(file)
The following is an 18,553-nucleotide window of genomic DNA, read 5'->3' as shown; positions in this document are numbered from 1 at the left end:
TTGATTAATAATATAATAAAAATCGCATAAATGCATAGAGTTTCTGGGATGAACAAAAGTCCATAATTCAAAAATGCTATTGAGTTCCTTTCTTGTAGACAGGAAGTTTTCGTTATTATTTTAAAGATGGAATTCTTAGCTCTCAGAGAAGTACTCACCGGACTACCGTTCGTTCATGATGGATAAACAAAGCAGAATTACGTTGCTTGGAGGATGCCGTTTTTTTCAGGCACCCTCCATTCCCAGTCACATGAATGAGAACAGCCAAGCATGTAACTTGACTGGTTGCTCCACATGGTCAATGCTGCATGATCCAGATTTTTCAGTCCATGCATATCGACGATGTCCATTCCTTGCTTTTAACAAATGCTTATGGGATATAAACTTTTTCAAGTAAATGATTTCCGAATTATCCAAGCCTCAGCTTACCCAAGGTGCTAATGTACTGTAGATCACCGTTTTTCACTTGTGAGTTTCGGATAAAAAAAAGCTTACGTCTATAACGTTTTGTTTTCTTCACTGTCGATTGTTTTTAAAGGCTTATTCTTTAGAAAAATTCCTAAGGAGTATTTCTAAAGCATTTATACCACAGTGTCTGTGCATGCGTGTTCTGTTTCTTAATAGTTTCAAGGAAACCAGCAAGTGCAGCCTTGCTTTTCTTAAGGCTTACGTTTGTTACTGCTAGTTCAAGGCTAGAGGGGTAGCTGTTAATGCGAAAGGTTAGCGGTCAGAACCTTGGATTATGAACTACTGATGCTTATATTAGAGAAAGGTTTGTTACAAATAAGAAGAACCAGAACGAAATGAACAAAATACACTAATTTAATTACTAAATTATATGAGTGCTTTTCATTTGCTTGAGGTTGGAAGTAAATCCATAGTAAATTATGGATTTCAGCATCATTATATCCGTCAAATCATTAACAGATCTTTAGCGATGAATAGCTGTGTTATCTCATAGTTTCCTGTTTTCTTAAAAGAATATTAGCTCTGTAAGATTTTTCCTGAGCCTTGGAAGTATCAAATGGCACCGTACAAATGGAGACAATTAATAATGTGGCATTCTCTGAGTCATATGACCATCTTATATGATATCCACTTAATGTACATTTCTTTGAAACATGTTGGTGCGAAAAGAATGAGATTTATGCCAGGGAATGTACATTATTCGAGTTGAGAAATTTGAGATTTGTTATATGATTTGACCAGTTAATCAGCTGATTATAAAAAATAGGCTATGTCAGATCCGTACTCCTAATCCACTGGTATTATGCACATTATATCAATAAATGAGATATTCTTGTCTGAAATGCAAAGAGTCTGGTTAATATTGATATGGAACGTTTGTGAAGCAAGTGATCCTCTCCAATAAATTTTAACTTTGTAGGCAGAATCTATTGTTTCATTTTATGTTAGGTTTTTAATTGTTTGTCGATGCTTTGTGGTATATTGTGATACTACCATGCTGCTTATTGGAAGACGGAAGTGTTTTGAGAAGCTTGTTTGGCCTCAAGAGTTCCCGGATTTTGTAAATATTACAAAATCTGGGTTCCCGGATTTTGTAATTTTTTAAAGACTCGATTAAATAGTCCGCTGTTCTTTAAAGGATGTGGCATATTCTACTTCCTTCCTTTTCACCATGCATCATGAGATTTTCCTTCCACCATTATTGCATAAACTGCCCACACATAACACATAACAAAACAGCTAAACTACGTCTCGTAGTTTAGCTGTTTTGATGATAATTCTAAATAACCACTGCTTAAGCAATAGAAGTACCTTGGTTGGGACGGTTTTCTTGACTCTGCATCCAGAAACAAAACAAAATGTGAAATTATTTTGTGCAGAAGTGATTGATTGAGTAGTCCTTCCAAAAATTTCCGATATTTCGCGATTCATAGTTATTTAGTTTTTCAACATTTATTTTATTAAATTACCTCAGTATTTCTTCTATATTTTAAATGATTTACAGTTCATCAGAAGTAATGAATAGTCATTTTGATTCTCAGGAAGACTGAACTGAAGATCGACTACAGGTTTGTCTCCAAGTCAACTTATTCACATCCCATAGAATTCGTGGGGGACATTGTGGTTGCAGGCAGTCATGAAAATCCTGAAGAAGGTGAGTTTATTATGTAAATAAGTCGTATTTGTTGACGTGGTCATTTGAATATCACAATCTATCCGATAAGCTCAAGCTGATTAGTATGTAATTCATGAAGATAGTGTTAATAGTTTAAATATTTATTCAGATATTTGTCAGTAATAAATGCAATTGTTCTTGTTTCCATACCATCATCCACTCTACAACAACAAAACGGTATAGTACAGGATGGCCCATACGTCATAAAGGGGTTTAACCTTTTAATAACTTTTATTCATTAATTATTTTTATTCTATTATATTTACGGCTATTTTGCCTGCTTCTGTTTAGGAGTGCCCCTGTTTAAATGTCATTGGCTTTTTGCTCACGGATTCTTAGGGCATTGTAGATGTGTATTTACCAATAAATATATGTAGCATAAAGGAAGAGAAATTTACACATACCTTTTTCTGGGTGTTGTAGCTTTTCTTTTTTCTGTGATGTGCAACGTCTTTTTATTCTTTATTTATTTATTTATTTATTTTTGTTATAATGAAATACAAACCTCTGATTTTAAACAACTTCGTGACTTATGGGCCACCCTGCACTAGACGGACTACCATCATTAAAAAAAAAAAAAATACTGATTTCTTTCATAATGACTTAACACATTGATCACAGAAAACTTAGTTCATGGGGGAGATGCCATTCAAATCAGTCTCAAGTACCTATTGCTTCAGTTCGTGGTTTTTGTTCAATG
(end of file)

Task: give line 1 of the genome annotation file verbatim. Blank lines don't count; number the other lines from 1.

The following is an 18,553-nucleotide window of genomic DNA, read 5'->3' as shown; positions in this document are numbered from 1 at the left end: